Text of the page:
Crash wins Best Picture (2006)

If you experienced a bit of déjà vu last year during the 94th Academy Awards race, when director Sian Heder's feel-good family drama "CODA" triumphed over Jane Campion's queer Western "The Power of the Dog," take a look back to 2006. Ang Lee's Western melodrama about two closeted gay ranch hands, "Brokeback Mountain," had dominated the season, racking up the most pre-Oscar awards of any film that year.

But since-disgraced writer-director Paul Haggis' "Crash," a fractured, interwoven story about race relations in Los Angeles, had won the Screen Actors Guild Award for Best Ensemble Cast — a now coveted award that annually tips prognosticators off as to stealth contenders for Best Picture like "Spotlight," "Parasite," and "CODA." After winning Best Original Score, Best Adapted Screenplay, and Best Director, "Brokeback Mountain" seemed poised to nab the final award. But everyone was shocked when Jack Nicholson announced that the winner of Best Picture was "Crash." Rumors circulated that resistance to awarding "Brokeback" may have been rooted in homophobia, but history has been much kinder to Lee's film over "Crash," which has gone on to arguably be the least revered Best Picture winner of all time.

Adrien Brody kisses Halle Berry (2003)

Prior to the 75th Academy Awards, neither Best Actor nominee Adrien Brody nor the prior year's winner for Best Actress, Halle Berry, knew that they would essentially break the internet via a surprise onstage lip-lock. Brody's devastating performance in controversial director (via NPR) Roman Polanski's Holocaust drama "The Pianist" had earned a string of pre-Oscar nominations, but leading up to the Oscars, he had no major wins. The Best Actor contest had mostly been a two-horse race: Daniel Day-Lewis for his ferocious performance in Martin Scorsese's "Gangs of New York" and Jack Nicholson's melancholy turn in Alexander Payne's dark comedy "About Schmidt." The two former winners captured their respective categories at the Golden Globe Awards and even tied at the Critics Choice Awards.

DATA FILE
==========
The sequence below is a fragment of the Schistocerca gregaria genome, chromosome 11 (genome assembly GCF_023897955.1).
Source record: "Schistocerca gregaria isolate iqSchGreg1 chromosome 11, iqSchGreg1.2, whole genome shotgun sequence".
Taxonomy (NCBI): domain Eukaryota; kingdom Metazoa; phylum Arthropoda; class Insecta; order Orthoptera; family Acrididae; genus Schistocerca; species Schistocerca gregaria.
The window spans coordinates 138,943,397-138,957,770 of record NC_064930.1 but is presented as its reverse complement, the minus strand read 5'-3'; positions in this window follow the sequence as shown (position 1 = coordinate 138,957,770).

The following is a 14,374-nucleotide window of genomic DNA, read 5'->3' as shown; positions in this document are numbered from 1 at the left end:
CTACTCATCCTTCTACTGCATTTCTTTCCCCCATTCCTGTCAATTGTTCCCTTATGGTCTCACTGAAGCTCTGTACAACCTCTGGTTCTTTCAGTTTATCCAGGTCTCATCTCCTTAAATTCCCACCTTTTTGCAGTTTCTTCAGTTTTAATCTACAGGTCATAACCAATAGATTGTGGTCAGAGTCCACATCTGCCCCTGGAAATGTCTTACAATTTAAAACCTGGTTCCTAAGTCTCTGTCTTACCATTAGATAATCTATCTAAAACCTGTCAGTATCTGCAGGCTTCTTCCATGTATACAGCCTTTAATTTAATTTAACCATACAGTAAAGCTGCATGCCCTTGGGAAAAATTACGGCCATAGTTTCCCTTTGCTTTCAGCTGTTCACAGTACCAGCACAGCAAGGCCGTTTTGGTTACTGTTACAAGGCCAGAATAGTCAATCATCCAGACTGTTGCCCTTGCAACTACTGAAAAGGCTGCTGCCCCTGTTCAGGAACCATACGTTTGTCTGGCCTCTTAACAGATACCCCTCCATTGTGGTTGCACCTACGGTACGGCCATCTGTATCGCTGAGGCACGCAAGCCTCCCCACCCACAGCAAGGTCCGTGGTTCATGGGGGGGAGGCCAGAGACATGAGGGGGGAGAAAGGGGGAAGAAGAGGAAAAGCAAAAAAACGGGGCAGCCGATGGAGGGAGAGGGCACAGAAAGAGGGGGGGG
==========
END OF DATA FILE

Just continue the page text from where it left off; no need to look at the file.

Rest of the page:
When Halle Berry announced that both men had lost to Brody, everyone in the audience was shocked — Brody in particular. He was overcome with emotion as he reached the stage to collect his hardware that he pulled Berry into a dramatic kiss — with a full dip and all. Years later, when asked about the kiss on "Watch What Happens Live," Berry said she related to the out-of-body sensation of winning and just went with it.